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What Employers Need to Know (and Do) to Protect Themselves

On June 17, labor and business groups reached an agreement with California Governor Newsom to reform the state's Private Attorneys General Act (PAGA), with significant amendments proposed in Assembly Bill 2288 and Senate Bill 92. If approved by the Legislature by June 27, the PAGA repeal initiative set for the November 2024 ballot will be removed. Click here for article.

  • Specific Standing Requirement: PAGA plaintiffs represented by private law firms can only pursue penalties for violations they personally experienced, reducing the number of frivolous lawsuits.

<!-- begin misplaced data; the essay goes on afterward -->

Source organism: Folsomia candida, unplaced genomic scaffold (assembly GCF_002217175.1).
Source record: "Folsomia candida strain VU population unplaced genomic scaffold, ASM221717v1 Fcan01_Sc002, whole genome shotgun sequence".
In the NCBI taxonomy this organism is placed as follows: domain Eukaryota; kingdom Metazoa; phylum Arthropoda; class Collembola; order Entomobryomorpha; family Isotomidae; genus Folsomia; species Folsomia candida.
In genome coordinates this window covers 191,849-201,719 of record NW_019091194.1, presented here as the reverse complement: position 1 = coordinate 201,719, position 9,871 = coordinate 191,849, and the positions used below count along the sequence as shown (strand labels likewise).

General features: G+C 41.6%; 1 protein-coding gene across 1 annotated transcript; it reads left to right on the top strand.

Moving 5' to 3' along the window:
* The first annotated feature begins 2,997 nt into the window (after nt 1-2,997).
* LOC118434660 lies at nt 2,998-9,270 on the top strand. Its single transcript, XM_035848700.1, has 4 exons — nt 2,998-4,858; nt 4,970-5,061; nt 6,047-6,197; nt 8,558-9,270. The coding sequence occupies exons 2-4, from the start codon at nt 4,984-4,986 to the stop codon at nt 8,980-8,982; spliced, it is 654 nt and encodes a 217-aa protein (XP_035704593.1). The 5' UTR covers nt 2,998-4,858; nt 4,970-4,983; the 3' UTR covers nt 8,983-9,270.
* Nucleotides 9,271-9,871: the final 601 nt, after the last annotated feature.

• One-Year Statute of Limitations: PAGA claims must be based on violations occurring within one year, clarifying the law and preventing outdated claims.

  • Incentives for Compliance: Employers taking steps to comply with the Labor Code may have civil penalties capped at 15-30% of the maximum potential award, encouraging proactive compliance.

  • Curable Violations: Employers can cure certain violations (e.g., unpaid wages, break premiums) to avoid penalties, with specific steps to "make whole" affected employees, fostering a more collaborative resolution process.

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